Tuesday, March 20, 2007

Dialogue with Linda Hirshman

Linda Hirshman posted a comment to my last piece, "Wake up and smell the money." My reponse to her got pretty long, so I am going to put it up as a new post.

Linda Hirshman said...

Dear Amy,
I am having a little trouble understanding your position. Bennetts is talking about the opt out group and cites the new BLS data that it is for real. Graff says the opt out story isn't true and is a damaging lie to boot. Which is it?


Dear Linda,

As you point out in your latest blog post, the analysis of the labor statistics is in flux right now.

Let's agree for the sake of this discussion that many elite women are "opting out." You see this as a huge mistake, while I insist on seeing it as an opportunity. Perhaps this is in part due to the fact that I became comfortable with career change before having a child. I have worn many hats and I expect that my career will continue to evolve over time. Leaving the 9 to 5 workforce freed me to become an entrepreneur and create opportunities for myself. I feel that entrepreneurship is an underutilized possibility for career-changers of all kinds. I will be speaking to UNC and Duke MBA students on this topic this Friday at their Women in Business Conference, and it will be sure to report back what they have to say on this topic.

I am what you would call a "third wave feminist transformed by childbirth" and I have channeled that transformation into a call for women's leadership. I have become a published author, entrepreneur, media analyst, and activist after "opting out." Not just because motherhood magically transformed me, though motherhood definitely opened my eyes to the non-elite realities of the world. I have said before that I would love for our policy makers and leaders of the ruling class to be made up of people who have had first-hand caregiving experience. I wish we had a much more diverse roster of characters in our Congress: more women, racial diversity, people with substantial careers other than "career politician" and yes, people who have been primary caregivers at some point in their lives.

I view MomsRising.org as a great example of a group of women creating a community that allows them to put their education and talent to use in service of a larger social cause.

My message about "opting out" is that no woman should view being a stay-at-home Mom as a one-way street (or should I say, blind cul-de-sac?). I will probably have a 40 year work career, with 3 years of full-time motherhood in that mix. The mistake comes when women feel like the time home with their kids is the end of their story. It's not, and women need to take charge of their financial future, and responsibility for planning the next phase of their lives.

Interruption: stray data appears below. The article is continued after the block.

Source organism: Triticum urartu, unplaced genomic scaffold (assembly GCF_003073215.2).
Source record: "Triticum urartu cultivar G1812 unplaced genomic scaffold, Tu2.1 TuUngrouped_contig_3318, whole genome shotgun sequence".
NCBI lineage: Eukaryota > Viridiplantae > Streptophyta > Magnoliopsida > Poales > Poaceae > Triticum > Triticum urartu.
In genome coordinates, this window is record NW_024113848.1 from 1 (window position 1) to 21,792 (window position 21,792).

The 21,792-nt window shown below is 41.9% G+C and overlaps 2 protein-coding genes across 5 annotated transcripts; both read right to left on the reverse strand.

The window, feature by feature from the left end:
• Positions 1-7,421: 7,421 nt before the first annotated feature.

You would probably say that if childcare is such a great experience for women, why shouldn't men be doing it too? I agree that we are not there yet and I am not sure when we will be. I find this a challenging area, walking the line between individual accommodation and larger structural issues. I have been able to create a relationship that feels equitable, a marriage in which we each feel cared for and generally happy with our roles in home and work lives. Am I accommodating within a sexist system? That's the question I still grapple with. I want to make sure that my own personal comfort level doesn't keep me from looking at the big picture and working for social progress.

Thanks for your comment.


I have just received a copy of Leslie Bennetts' The Feminine Mistake and I will reply with a full review when I've read it.

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Anonymous Anonymous said...

I keep thinking about this notion that women who take some "time off" to raise children are somehow doing a disservice to the feminist movement. My mom received a BA in math in the late 1960s. She got married, had kids, and did not work outside the home. She was an educated housewife with 3 children - perhaps some would consider this a waste or resources?Education funds misspent? But during that time, she became active in local politics. I can remember her coming home, and excitedly telling me, "One man may not be able to fight city hall, but one woman can!" She also participated in some of the early environmental activism groups. When my parents got divorced (early 1980s), she went back to school and became certified to teach math. For about 10 years, she worked in inner-city high schools. She would compare for us the differences between our wealthy suburban school and the ones she taught at. She worked a lot with teen mothers as well. Then it was time for a career change again. She went to night school and became a paralegal. She did that for a few years while working for the state and got her master's in legal studies. During this time she rekindled her passion for environmentalism. She currently runs a multi-million dollar federal grant to restore coastal wetlands and is an active participant in the environmental movement. She has told me she is thinking about running for city council.

My mother is a feminist. She raised her children to be feminists. Taking "time off" to raise children was not a blight on feminist ideals, nor did it take away from the feminist movement. If anything, she learned skills during that time that were just as valuable as her formal education. This trend of attacking educated mothers for their childrearing choices seems rather closed minded. But that's just my $.02.

Jessica Gullion

9:54 AM  

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